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Biochem Pharmacol. 2003 Jun 1;65(11):1761-6.

Opioid-induced immunosuppression: is it centrally mediated or peripherally mediated?

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Department of Anesthesia & Critical Care, The University of Chicago, 5841 S. Maryland Avenue, MC 4028, Chicago, IL 60637, USA.


Opioid compounds are commonly used pain medications. However, their administration is associated with a number of side-effects. Among them, opioid-induced immunosuppression is a significant medical problem, which is evidenced by a strong association between the use of opioids and exacerbated infections, including AIDS. Research data have demonstrated the effects of opioids to be suppressive on phagocytic, natural killer (NK), B and T cells. However, these immunosuppressive effects may be mediated by mechanisms different from those for antinociceptive actions. This article reviews possible central and peripheral mechanisms of opioid-induced immunosuppression. To the extent that peripherally mediated immunosuppressive effects play a significant role in opioid-induced immunosuppression, novel peripheral opioid antagonists may have a therapeutic role in attenuating opioid-induced immunosuppression without affecting analgesia.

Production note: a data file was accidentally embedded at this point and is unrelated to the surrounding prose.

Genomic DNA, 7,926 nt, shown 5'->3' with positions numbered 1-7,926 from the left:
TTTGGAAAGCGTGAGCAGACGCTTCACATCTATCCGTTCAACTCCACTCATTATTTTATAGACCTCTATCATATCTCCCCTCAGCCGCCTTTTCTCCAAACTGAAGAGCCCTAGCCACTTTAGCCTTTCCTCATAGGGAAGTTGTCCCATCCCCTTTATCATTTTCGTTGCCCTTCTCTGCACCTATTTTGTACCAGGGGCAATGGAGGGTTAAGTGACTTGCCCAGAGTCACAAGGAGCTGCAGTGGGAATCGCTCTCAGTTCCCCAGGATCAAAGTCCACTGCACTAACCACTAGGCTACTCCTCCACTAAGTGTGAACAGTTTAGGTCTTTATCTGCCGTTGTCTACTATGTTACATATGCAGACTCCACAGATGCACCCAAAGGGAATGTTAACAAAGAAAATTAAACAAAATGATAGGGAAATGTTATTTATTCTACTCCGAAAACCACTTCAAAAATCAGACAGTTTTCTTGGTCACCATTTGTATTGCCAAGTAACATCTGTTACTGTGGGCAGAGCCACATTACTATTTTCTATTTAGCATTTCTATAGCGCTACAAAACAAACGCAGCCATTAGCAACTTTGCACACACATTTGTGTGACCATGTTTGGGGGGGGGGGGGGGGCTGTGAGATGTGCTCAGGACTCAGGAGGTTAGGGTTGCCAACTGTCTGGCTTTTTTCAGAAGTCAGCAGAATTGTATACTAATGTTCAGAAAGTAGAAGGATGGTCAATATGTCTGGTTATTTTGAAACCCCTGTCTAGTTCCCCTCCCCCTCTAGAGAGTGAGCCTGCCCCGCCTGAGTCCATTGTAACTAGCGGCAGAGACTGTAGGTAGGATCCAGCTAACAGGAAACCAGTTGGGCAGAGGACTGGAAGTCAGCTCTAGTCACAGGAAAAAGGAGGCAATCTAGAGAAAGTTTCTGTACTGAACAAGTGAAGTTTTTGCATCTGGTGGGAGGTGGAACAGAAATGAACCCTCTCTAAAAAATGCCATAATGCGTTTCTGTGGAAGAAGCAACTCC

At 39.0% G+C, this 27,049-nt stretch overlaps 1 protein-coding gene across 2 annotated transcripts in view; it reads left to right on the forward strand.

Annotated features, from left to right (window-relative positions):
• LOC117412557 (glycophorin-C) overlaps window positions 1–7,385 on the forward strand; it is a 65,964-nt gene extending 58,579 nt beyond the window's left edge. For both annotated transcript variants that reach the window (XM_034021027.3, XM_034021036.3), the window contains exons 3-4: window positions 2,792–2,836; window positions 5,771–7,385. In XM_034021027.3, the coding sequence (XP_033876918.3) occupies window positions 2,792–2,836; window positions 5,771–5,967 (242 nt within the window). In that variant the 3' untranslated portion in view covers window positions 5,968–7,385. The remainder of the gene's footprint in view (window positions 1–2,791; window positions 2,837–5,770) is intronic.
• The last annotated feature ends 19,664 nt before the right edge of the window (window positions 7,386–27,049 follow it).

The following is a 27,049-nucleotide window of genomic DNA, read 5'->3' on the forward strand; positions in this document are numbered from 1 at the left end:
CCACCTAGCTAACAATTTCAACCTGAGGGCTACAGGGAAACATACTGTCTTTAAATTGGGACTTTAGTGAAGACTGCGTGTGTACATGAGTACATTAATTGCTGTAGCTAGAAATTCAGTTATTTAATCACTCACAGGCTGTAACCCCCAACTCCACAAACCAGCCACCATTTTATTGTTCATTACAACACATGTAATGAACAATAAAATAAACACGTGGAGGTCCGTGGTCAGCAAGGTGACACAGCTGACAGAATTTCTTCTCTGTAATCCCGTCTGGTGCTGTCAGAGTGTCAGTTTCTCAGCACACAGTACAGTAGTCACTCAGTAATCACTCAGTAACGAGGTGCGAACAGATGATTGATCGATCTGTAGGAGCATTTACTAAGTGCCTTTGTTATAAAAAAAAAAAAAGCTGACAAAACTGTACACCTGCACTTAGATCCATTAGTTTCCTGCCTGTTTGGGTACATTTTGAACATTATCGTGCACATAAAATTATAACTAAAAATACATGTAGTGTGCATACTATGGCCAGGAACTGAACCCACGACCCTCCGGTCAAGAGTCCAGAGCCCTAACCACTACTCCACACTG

[Indexed for MEDLINE]

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